The old Exchange Building where McCracken stood trial. This building still stands at the foot of Donegall Street. In ‘The Town Book of Belfast’ there man skull. It was believed that this appears a report on the finding of a head was one of those which had well made wooden box at Mount been spiked on the Market House in Collyer, the property of Mr. John 1798. Why was the box found at Thompson the City’s Assessor, not Mount Collyer? A very good friend far from the old fort at Milewater of those who were executed was a Bridge. To their horror the box con- certain Dr. William Hamilton "These bones were dug up in the old tained the decayed remains of a hu- Drummond who had a school at graveyard in High Street in 1902 and from several circumstances believed to be those of Henry Joy McCracken. The battle of Antrim which McCracken led. They were reverently treated and were placed here by Robert May of Belfast 12 May 1909 when the monument was placed to his beloved sister."

Mary Ann McCracken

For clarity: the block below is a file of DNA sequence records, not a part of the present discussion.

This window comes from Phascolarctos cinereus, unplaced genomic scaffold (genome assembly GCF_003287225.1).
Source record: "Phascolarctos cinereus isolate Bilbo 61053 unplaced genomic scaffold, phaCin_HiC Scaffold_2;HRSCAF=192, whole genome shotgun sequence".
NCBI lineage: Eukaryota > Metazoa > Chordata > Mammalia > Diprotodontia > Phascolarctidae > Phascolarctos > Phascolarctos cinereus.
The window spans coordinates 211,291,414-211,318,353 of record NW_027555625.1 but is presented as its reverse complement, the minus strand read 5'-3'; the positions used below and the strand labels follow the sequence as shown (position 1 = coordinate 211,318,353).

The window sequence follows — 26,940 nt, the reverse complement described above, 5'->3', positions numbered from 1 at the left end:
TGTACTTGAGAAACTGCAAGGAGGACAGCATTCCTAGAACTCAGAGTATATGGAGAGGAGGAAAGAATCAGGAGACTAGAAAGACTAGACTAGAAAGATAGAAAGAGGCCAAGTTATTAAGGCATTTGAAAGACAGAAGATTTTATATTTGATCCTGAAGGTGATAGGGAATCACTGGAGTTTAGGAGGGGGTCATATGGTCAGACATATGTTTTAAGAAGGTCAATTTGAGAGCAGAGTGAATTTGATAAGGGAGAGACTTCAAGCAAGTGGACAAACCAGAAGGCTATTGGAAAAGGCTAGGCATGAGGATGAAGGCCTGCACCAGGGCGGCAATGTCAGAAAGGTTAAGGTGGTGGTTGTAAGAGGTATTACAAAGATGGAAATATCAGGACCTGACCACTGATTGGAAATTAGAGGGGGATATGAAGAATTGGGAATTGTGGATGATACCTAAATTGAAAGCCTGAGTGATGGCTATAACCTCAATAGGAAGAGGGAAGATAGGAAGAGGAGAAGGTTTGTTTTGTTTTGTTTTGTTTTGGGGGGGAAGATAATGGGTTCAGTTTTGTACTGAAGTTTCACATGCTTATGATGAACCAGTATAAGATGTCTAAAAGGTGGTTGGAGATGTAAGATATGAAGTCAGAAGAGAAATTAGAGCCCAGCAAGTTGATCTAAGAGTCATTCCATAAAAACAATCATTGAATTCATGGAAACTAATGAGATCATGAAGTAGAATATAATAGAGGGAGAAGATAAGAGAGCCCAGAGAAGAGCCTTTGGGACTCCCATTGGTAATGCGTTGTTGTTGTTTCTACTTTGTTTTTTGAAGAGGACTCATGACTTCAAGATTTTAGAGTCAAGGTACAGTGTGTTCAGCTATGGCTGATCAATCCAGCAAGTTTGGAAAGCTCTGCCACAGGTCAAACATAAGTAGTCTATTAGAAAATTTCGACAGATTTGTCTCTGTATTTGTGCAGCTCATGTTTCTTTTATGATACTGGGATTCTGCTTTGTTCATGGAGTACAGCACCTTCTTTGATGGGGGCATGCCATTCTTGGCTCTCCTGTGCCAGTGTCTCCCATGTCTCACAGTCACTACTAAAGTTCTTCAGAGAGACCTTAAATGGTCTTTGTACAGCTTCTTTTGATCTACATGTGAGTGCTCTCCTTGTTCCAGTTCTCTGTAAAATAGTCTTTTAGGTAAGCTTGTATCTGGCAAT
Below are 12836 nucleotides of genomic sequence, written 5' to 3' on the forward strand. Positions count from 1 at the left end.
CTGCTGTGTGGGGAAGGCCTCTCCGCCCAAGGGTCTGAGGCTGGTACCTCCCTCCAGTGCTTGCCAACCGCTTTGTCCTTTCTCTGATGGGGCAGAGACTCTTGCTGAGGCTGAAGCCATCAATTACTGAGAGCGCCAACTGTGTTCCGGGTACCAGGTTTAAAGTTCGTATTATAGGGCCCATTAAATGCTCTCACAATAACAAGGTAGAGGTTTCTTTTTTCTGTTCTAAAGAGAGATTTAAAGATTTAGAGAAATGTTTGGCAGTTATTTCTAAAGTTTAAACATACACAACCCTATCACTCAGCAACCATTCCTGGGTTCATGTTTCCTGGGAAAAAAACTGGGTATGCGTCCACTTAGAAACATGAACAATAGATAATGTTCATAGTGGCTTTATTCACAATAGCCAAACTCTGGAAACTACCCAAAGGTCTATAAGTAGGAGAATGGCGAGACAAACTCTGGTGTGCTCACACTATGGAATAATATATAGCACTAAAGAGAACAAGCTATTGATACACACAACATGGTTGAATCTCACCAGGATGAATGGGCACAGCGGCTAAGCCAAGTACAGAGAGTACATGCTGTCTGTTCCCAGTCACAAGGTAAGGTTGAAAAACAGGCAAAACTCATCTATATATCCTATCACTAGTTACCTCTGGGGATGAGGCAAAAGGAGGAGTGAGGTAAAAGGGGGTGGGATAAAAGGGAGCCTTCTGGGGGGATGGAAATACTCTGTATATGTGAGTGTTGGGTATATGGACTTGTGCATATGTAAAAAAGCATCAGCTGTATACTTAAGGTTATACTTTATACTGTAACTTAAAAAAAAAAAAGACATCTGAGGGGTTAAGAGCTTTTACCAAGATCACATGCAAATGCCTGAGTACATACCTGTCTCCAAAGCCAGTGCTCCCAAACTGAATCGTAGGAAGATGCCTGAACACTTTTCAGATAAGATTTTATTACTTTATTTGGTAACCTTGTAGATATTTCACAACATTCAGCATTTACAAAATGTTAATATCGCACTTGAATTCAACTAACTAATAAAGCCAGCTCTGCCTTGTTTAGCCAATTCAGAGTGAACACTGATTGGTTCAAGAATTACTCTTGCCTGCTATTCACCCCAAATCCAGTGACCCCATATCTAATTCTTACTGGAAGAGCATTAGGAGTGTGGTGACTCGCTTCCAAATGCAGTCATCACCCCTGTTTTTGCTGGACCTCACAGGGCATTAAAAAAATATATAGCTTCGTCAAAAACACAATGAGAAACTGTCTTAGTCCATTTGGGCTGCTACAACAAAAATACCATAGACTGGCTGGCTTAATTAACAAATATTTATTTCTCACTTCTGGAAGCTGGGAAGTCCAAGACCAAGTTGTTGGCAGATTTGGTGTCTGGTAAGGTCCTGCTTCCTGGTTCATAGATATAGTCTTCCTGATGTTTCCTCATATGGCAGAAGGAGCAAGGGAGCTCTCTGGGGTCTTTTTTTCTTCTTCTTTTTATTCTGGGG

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BELFAST’S FINAL PUBLIC EXECUTION The last public hanging on the streets of Belfast took place in 1816. At around this time Peter’s Hill area was to witness an outbreak of violent acts associated with a dispute between weavers and their employer, a certain Francis Johnston, a large manufacturer in the area. This man resided and had his business in the Peter’s Hill district, a Dickensian mill area at that time. The actual weaving was done in the workers own homes at Millfield and Brown Square. The weavers had organised a boycott between themselves and had taken an oath ‘neither to weave a web for him or portion of a web, nor permit others to work for him’. It was alleged that he had given out work at lower prices than other employers at the time and so the argument soon developed in intensity. The intimidation of Johnston began with threatening letters, then on August 24th 1815, an attempt was made to burn him out. He and his family had retired for the night when his door and windows were coated with tar (the petrol of that period), and after a further bucket of this concoction was left at the door the whole lot was set alight. Help was quickly at hand however and the blaze was extinguished. To prevent the same thing happening again Johnston had all his windows barred and shutters were sheeted with iron. The boycott and subsequent threats against Johnston continued untill the following February when events took a